I fondly remember the last day I saw him. As I was getting ready to leave his class and made my way over to him to say goodbye for the day, he put his hand on my shoulder and said “REMEMBER, NO MATTER WHAT, I AM ALWAYS HERE FOR YOU, AND I WILL ALWAYS HELP YOU ANYWAY I CAN.” Then he hugged me, a deeper hug than he ever had before. It still warms me to remember it. I thanked him and merrily skipped off. When I got to my next class I noticed he snuck a piece of tape onto my shoulder. It gave me a good laugh.
A few days later after a particularly stale history class, eager to convey some revelation or another with him, I dashed across town toward 209 23rd street, room 501, “The Jack Potter Room”. Looking back I suppose my intended report was something akin to a puppy bragging to a seasoned service dog that it had discovered it’s tail. Jack never minded hearing about my “revelations” and always politely listened with gentle but sturdy follow up advice. I made my way over to the main building of SVA on 23rd street. I was about to fly through the doors when I was stopped by John Ruggeri. John was a long time friend, colleague and student of Jacks. I remember John placing his hand on my shoulder and leaning in to lock eyes with me. “Did you hear about Jack?” he asked.
“No, but I’m on my way up to see him now.” I hastily replied between breaths.
“Jack died” he said in a soft and sincere voice. I don’t know if he said anything else after that. A wall of blackness swept over all sound and vision. I don’t know how long I stood there for, I couldn’t see or hear anything. I remember somehow ending up in the cafeteria sitting across from John with a coffee in front of me. I remember the concern on his face. At one point he said “I’m sorry, I realize your very sensitive. Perhaps I went about telling you the wrong way” It was strangely comforting that he was thinking of me when he and Jack where so close for so long. I’m really not sensitive about many things, but Jack had given me a gold star in life, in a way that no one has prior or since. It was very kind of John to take time out to comfort me. I imagine it wasn’t easy for him. If I remember right (it was a whirl of emotion and cloudy thought) John informed me that he had a class of his own to teach, and pointed out that the news of Jacks passing to his current students might be easier coming from another fellow student. I was supposed to model for Jacks next class in which, many of the students were my piers. I found my resolve, it gave me purpose, a thing to do. I made my way up to his room, Room 501. It was empty save one or two students who always showed up early because they had an off period before his class.
I stood in the mostly empty room for a few minutes unsure of what time it was. Was I early or late? Did everyone leave already? For the couple of students in the room, I decided I would do what I came to do. I wanted to tell them the news but I couldn’t speak through the lump or pain filling my throat. I walked over to the riser in the middle of the room that served as jacks model stand and I posed. It was my best attempt at a classical arms outstretched before me hands and face upturned to the sky, marble statue pose I could muster. I held the pose and the students in the room began drawing. More and more students began to show up. I was early, class was just about to start. About 15 minutes or so into the class someone, I don’t remember who, opened the doors and informed everyone of Jacks passing, I choked a little but continued holding my pose. Students were looking around confused, unsure of what to do. I continued holding my pose waiting for Jack to tell me I was done. Some of the students left disheartened, some left crying out loud. To my surprise, many of the students stayed and continued drawing, some audibly weeping while they did, some silently.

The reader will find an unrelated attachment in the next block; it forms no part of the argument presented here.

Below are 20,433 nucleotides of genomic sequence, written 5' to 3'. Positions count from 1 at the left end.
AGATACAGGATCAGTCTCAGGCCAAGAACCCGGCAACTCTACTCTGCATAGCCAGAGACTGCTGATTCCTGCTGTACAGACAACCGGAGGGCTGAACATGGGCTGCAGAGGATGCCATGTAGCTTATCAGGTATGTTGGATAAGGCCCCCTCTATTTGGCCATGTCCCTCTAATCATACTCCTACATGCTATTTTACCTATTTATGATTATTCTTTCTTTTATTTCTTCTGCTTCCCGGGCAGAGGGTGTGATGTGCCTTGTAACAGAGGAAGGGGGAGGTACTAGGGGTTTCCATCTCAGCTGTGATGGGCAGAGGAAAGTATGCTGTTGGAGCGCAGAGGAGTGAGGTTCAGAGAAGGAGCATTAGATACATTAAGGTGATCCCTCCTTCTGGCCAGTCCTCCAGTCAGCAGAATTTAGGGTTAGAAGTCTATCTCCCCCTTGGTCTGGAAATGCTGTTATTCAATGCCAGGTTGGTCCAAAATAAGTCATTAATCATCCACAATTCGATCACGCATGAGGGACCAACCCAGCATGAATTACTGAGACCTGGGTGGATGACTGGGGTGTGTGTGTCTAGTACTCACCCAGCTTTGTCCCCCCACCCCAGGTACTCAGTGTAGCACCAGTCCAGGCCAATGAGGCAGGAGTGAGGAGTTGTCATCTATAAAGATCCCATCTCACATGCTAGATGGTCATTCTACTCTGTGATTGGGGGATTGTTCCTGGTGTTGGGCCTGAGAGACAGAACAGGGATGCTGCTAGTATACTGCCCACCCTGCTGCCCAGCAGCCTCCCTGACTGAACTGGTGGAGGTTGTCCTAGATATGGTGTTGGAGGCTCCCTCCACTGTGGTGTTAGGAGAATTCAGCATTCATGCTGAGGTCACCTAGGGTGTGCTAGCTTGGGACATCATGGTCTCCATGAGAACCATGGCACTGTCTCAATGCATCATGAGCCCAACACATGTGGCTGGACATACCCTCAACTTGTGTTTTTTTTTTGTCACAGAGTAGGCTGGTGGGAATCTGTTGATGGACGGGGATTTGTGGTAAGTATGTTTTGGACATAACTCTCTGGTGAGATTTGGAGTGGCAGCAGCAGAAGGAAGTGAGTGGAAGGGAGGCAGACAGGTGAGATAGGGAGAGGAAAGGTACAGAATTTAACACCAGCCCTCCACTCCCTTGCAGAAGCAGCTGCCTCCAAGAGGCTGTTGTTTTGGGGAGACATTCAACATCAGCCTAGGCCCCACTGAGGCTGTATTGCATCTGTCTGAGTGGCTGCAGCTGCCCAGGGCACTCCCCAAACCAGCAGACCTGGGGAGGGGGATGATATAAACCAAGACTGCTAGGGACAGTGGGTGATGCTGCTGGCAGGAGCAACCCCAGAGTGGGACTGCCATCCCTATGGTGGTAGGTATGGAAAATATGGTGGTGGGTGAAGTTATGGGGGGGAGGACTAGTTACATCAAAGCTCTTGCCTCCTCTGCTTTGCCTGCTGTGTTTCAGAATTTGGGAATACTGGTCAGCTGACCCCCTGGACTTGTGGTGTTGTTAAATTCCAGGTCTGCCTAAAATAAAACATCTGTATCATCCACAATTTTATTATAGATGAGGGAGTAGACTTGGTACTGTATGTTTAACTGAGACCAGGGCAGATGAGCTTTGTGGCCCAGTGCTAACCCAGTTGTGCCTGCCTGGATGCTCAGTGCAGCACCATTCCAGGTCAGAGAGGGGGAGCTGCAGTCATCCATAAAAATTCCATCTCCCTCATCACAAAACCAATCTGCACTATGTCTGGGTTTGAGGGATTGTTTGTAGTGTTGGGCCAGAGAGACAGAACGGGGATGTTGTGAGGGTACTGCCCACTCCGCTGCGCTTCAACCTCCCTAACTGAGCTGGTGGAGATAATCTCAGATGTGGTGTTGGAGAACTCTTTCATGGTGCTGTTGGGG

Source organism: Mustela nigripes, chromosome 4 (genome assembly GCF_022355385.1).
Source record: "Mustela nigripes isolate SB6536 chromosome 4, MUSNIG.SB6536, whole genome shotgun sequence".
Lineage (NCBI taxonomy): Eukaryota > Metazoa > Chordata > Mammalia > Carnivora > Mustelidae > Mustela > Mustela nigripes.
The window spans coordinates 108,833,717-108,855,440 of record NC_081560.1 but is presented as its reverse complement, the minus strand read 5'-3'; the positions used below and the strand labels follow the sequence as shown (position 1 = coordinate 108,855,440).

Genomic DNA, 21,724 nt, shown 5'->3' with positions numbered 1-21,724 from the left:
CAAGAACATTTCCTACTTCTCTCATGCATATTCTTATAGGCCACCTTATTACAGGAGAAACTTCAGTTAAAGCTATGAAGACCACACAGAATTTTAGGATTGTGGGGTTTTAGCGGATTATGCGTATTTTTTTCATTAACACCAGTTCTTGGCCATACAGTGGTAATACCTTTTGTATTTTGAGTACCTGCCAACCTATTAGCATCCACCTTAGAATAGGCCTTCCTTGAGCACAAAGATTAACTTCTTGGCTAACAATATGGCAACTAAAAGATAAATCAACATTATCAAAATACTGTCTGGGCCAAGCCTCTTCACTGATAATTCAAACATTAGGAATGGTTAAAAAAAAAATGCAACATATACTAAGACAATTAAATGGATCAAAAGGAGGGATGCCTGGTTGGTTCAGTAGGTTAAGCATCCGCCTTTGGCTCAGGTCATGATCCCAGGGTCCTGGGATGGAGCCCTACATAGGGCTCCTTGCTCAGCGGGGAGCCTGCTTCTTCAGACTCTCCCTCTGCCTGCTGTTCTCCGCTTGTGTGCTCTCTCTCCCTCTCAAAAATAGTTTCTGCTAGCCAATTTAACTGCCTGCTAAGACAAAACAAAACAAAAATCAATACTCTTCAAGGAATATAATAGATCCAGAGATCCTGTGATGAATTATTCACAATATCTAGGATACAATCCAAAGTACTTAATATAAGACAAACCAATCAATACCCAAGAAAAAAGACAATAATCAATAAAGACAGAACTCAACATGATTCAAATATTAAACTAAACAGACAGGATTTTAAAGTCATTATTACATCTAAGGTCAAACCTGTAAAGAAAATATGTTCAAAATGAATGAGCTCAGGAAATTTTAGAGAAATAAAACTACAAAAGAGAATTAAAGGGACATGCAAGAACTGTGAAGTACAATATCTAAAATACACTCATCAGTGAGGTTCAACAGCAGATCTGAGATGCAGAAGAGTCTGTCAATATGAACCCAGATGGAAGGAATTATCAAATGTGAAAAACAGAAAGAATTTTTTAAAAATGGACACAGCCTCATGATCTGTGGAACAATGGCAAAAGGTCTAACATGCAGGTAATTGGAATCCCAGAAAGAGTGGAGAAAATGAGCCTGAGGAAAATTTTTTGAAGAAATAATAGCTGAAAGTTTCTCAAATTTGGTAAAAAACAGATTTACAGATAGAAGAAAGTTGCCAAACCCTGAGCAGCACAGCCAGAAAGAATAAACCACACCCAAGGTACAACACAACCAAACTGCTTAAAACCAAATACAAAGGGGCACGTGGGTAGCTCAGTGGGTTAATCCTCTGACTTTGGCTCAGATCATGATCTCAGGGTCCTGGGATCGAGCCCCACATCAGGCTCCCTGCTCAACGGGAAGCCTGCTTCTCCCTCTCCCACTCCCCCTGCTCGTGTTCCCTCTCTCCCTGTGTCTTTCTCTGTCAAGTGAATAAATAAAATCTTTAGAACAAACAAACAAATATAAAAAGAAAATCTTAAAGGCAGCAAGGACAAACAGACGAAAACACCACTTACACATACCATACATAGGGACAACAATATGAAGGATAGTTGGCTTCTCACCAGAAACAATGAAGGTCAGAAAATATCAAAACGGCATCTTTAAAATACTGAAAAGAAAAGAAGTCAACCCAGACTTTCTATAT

I held the pose until I was shaking and my muscles burned, then I felt a hand on my shoulder. I looked and no one was there. I understood that it was Jack telling me I was done. Perhaps I imagined that hand because I wanted so strongly for it to be there, perhaps it was there. Either way, I knew I was done. I stepped down from the riser, exchanged gratitude with the students who stayed. I left and headed over to Madison Square Park, where I sat on a bench for a while wondering if I was dreaming. I felt a slight itch on my shoulder. I reached to scratch it and discovered a piece of white tape. Stuck right where I felt the hand on my shoulder. In the same place that Jack had stuck a similar piece just a few days prior. Needless to say, I was fairly bewildered by this, a deep swell of catharsis moved through me forever anchoring that moment in time for me. To this day that piece of tape rests rolled up in the medicine bag I wear around my neck. I carry Jack with me everywhere I go.
A couple of days ago I received an email from Daniel Zalkus, a student of Jacks, about an article(jack-potter-create-art-because-you-love) he wrote about Jack for the website: www.todaysinspiration.blogspot.com. The email was addressed to several others as well. We all began corresponding with our stories about Jack. It’s really nice to read so many fondly remembered stories nearly 7 years since his passing. Daniel was even kind enough to send me a drawing that he did of me in Jacks class:
Daniel has since posted another article about Jack: jack-potters-philosophy-on-teaching-you
I remember onetime I showed up to Jacks class and greeted him asking how he was doing, to which he replied “I KNOW YOU MEAN WELL, BUT PEOPLE AT MY AGE DON’T WANT TO BE ASKED HOW WE’RE DOING. JUST TELL ME IT’S GOOD TO SEE ME AND THAT I LOOK GOOD” That’s always stuck with me. I wasn’t even really asking how he was doing. I meant it only as a greeting. His reply incited me to think about the insincerity of common conversational language. Now from time to time when I speak or draw I ask my self if I’m really saying what I intend to say.
Nov. 27, 1927 – Sept. 14, 2002
You look good Jack. . .